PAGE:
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Title:Molecular genetic manipulation and characterization of the high-potential chain of cyclic electron transport in Rhodobacter sphaeroides
Author(s):Van Doren, Steven R.
Doctoral Committee Chair(s):Crofts, Antony R.
Department / Program:Biophysics and Computational Biology
Degree Granting Institution:University of Illinois at Urbana-Champaign
Subject(s):Chemistry, Biochemistry
Biophysics, General
Abstract:The Rieske iron-sulfur subunit of the cytochrome bc$\sb{1}$ complex of Rhodobacter sphaeroides assembles in the E. coli and R. sphaerodies membranes with its iron-sulfur cluster intact, in the absence of the cytochrome subunits. This assembly, in light of predicted structural features of the hydrophobic amino-terminus and proteolytic release of a soluble domain, suggests the subunit may be anchored to the membrane by a single amino-terminal, transmembrane helix. Sequence homology with dioxygenase subunits binding a spectrally similar 2FE-2S cluster, suggests the fully conserved residues of the cytochrome bc$\sb{1}$ and b$\sb{6}$f sequences ligating the iron-sulfur cluster may be the first and third cysteines and both histidines. When Gly133, neighboring the ligands of the cluster, is replaced by aspartate, quinol oxidation is specifically impaired at the Q$\sb{\rm o}$ site.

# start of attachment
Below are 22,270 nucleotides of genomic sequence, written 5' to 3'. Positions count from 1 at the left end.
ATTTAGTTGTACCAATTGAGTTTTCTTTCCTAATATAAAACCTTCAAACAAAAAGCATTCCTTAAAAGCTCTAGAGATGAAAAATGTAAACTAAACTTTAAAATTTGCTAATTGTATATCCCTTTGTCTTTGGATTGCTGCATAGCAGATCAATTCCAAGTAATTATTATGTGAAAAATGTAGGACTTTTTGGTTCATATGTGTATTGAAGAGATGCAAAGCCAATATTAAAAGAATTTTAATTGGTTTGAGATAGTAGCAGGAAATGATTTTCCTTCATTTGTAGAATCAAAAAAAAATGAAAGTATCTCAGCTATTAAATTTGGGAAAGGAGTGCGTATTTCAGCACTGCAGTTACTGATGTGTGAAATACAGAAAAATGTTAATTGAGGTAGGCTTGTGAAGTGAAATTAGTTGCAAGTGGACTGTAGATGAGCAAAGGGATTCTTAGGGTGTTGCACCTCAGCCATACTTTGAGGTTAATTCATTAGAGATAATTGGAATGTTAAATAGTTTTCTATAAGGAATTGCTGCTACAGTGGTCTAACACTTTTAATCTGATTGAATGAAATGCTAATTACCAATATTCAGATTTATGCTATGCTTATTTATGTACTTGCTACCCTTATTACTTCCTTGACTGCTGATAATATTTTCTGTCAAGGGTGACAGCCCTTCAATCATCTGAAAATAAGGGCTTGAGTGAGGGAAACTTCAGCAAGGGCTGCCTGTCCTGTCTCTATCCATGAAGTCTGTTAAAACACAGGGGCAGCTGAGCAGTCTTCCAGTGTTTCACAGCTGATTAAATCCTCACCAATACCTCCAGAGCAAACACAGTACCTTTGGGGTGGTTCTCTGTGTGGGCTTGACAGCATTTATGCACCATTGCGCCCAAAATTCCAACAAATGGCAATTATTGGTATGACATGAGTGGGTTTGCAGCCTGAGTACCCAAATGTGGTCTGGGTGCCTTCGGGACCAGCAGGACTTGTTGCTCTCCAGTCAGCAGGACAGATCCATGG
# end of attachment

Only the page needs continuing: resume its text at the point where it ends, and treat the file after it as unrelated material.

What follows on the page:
The heme-binding domain of cytochrome c$\sb{1}$ released from the membrane to the periplasmic space by genetic removal of the carboxyl-terminal anchor is capable of reducing cytochrome c$\sb{2}$ at a near normal rate. Truncation of cytochrome c$\sb{1}$ causes a drop in its midpoint potential of 40 mV. The crippled complex remaining in the membrane lacking both the low potential b heme and cytochrome c$\sb{1}$ can still bind stigmatellin and antimycin.
Electron transport assay of a R. sphaeroides strain with cytochrome c$\sb{2}$ genetically deleted shows that cytochrome c$\sb{2}$ is essential to connect the cytochrome bc$\sb{1}$ complex with the reaction center. A soluble c cytochrome, induced by second site mutations in the mutant, restores electron transfer between the cytochrome $bc\sb1$ complex and the reaction center.
The usefulness of the alkaline phosphatase gene fusion assay of membrane protein topology is confirmed using the Rhodobacter sphaeroides reaction center subunit L. The fusions with junctions expected to lie near the periplasmic surface, based on the crystallographic structure of the reaction center, have high activity. These results suggest the assay can be applied to some membrane proteins foreign to E. coli.
Issue Date:1991
Rights Information:Copyright 1991 Van Doren, Steven R.
Date Available in IDEALS:2011-05-07
Identifier in Online Catalog:AAI9211020
OCLC Identifier:(UMI)AAI9211020

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